8. Nxe7, forecasting disaster on the black squares, but this line is less forcing. Also, any immediate discovered attack by the knight leaves the bishop en prise. Looks harder to hang on to the extra piece in this variation.
OK, peeked at the answer while posting, and while I considered Qxd4, I rejected it because I didn't see the continuation based on the weakness at f6. So it goes. After 8. ... O-O, White can now capitalize on the weakness on the black squares around the king.
|Mar-08-11|| ||KingV93: I'm embarrassed to say that I did not get this one. I didn't look long enough, thinking it was obvious, then compounded that mistake by not working it through completely or correctly. Yeesh. Bad chess thinking. A nice example of why my chess has stunk badly as of late; lack of patience, inaccuracy, incompleteness. wow. I'd better shape up. At least I know what to do.|
|Mar-08-11|| ||TheTamale: Fun puzzle. A little more depth than meets the eye.|
|Mar-08-11|| ||knight knight: Tuesday, white to play, knight down.
8. Qxd4 looks like the move, since if 8...Nxd4 9. Nf6+ Kf8 10. Bh6#. Meanwhile the rook on h8 is threatened. If 8...Rg8 9. Nf6+ Kf8 10. Bh6+ Rg7 11. Nxh7+ Ke8 (11...Kg8 12. Qxg7#) 12. Qxg7 rook ahead and probably mating soon. If 8...Rf8 9. Nf6#.
Black can't defend the rook with any piece. After 8...O-O, white could play 9. Nf6+ Kh8 (9...Kg7?? 10. Ne8/h5++ and 11. Qg7#) 10. Qh4 h5 11. Nxh5 and if 11...gxh5 12. Qxh5+ Kg8 13. Bf6 Ng6 14. Bxd8 Nxh4 15. Bxh4 white is two pawns up.
|Mar-08-11|| ||knight knight: Or play 9. Ng4+ and force checkmate!!|
|Mar-08-11|| ||knight knight: Also missed 8...f6 as a defensive attempt.|
|Mar-08-11|| ||Mariusfj: 8 Sxe7!
A) 8...Sxe7 9 Dxd4
B) 8...h6 9 Sxc6 Dxg5 10 Sxd4
|Mar-08-11|| ||1.e4effort: If you're going to fianchetto you have to commit to being patient, otherwise, what is the point?|
|Mar-08-11|| ||David2009: D Andreikin vs Karjakin, 2010 White 8?|
Can't believe Karjakin fell for this one (8 Qxd4 etc): time to check how this
Blitz explains all. The move before the blunder:
click for larger view
(D Andreikin vs Karjakin, 2010 White 7?) After 7 Nxd4 f6! keeps losses down to one Pawn. AFter 8.Bxf6 Crafty End Game Trainer defends with 8...Bxf6 9.Nxf6+ Kf7 10.Nxc6 Nxc6 11.Nd5 d6 12.g3 Re8 13.Bg2 Ne5 14.b3 c6 15.Nc3 Qa5 16.Qd2 Bh3!?
This would be excellent if White could not castle (the EGT assumes castling is disallowed). After 17.0-0 Bxg2 we reach
click for larger view
(D Andreikin vs Karjakin 2010 variation, 18?) with a further Crafty EGT link
White to play wins (slowly but surely) starting 19 Kxg2. Enjoy finding the win aainst the robot!
For a really stiff challenge, try winning against the EGT from the move 7 position without castling. Link: http://www.chessvideos.tv/endgame-t.... Following the earlier line, I tried 17. Kf1 (instead of 17. 0-0 disallowed) but lost to the robot. Good luck if you try it out!
Postscript: nice analysis by the regulars of the puzzle position itself (raher than one move before as in my effort).
|Mar-08-11|| ||kevin86: Black steps aside from a two move mate by knight and bishop,only to fall into mate by the same forces in reverse order!|
A Monday queen-sac problem on Tuesday.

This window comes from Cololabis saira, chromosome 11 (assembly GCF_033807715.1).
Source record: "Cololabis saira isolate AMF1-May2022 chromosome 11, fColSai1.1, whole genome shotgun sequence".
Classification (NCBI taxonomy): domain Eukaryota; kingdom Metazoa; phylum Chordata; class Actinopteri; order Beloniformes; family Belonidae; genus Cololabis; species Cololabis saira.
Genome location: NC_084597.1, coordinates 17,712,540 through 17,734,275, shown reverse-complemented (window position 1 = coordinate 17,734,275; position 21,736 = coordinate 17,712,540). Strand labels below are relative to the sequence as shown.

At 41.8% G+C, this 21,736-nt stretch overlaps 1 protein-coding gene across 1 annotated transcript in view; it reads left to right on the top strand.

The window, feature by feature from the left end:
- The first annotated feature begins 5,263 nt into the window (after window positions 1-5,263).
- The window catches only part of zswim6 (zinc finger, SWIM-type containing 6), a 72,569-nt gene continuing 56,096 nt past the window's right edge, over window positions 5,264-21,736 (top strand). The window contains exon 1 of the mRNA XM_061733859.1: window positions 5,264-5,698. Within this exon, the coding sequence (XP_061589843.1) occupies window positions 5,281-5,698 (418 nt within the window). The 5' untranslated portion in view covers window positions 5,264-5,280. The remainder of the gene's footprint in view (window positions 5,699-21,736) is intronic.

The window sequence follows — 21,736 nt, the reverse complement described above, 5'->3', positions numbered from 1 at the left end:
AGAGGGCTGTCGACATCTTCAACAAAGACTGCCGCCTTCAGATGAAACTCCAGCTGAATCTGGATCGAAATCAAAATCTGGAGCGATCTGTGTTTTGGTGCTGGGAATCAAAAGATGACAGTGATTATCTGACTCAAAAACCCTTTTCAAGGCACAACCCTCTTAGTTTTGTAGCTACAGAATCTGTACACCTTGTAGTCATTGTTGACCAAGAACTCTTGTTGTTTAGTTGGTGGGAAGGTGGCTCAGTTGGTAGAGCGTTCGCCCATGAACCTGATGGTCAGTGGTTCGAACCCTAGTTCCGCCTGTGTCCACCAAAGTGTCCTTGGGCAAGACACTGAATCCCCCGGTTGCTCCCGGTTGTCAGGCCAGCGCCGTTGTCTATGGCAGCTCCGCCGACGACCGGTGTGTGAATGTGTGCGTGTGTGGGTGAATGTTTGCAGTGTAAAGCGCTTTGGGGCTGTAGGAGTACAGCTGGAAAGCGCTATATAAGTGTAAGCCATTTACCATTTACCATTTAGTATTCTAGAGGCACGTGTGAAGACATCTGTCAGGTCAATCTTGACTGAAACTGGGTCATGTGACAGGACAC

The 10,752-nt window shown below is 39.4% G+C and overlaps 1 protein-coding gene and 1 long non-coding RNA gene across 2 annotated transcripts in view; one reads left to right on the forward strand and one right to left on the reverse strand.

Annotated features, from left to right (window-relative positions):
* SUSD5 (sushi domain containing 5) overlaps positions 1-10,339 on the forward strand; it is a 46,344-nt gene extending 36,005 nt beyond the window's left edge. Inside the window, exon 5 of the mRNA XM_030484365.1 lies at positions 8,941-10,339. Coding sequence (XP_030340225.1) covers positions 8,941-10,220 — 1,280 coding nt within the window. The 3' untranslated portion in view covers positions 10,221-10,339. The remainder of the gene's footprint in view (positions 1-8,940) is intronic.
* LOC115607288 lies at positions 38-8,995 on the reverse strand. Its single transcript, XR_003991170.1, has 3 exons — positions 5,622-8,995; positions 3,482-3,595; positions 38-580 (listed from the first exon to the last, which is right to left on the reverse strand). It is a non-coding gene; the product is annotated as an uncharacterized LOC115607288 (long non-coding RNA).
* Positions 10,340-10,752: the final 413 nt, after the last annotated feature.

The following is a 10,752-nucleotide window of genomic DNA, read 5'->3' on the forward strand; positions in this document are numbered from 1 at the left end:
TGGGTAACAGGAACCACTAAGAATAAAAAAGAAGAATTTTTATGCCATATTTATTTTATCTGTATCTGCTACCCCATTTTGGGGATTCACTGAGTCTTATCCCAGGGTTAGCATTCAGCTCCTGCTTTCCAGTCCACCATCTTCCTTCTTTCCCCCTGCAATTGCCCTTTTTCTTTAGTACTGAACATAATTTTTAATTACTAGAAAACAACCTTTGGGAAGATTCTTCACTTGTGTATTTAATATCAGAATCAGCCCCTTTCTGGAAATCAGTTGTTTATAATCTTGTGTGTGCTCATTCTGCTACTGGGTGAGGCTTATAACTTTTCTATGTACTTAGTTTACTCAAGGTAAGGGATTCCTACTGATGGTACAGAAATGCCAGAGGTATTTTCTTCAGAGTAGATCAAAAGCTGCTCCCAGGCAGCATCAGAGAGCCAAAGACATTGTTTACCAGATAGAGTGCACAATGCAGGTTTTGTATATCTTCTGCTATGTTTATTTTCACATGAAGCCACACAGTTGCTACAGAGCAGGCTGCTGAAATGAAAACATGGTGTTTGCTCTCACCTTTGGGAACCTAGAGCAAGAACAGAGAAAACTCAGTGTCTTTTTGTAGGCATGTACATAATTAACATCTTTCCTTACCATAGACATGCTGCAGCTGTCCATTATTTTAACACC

Hey! I got this one!
|Mar-08-11|| ||Oliveira: Funny to see a GM like Karjakin in the 2750+ elite getting caught into such a known trap.|
All these games ended the same way in the English:
And this one was in the Scotch:
B Blumenfeld vs NN, 1903
Idel Becker, a well-known chess writer in Brazil, also registers a game Hopkins vs NN, London, 1932, which ran identical to Blumenfeld's above.
|Mar-08-11|| ||CHESSTTCAMPS: In this opening position, white is temporarily down a piece, but black's play has left fatal weaknesses on critical dark squares, especially f6. Evidently black has just played 7...Bg7xd4 instead of 7... Nxd4 8.Bxe7 winning the queen. From the puzzle position, white simply plays:|
8.Qxd4! leaving no good defense.
Interesting but weaker is 8.Bxe7? Nxe7 9.Qxd4 O-O! 10.Nf6+ Kh8 (Kg7? 11.Ne8+ Kh6 12.Qh4#) 11.Nxd7+ f6 12.O-O-O Nf5 with counterplay. Of course, keeping the DSB on the board to exploit the weak dark squares makes much more sense.
A) 8... Nxd4? 9.Nf6+ Kg8 10.Bh6# is obvious. So is
B) 8... Rf8? 9.Nf6#
C) 8... Rg8? 9.Nf6+ Kf8 10.Bh6+ Rg7 11.Nxh7+ Ke8 12.Qxg7 wins.
D) 8... O-O 9.Nf6+ Kh8 10.Qh4 h5 11.Nxh5 gxh5 12.Qxh5+ Kg7 13.Qh6+ etc is a familiar winning tactic.
E) 8... f6! 9.Nxf6+ Kf7 10.Qf4 d6 11.Nd5+ Bf5 (Kg7? 12.Bf6+ Kxh7 13.Qh4+ etc) 12.Nf6 with +2P and threat of 13.e4.
More to this one, I think, than first meets the eye. Time to review...
|Mar-08-11|| ||stst: That's the first move I saw, not much Bk can do, nor, as one says, view it as a gym, today's a very light exercise, not much we extract from it.|
Since W's Q-B pair is already in a mating position, W's N cannot be taken either, otherwise QxR mate.
Maybe it's some fun we can muse ourselves--that Karjakin (among the top 10) allowed such a position (blitz though) in such an early stage, and the opponent is not too well-known (doubt if he's in the top 20 / 30 Elo list.)
Guess the editor wishes to give some candies occasionally (it's only Tuesday!)
|Mar-08-11|| ||BOSTER: Reading many comments in this site you can create the image that chess is collection of many simple rules. But if one from the top players in the world lost the game after 8 moves (even in blitz), maybe chess has something more then such "collection".|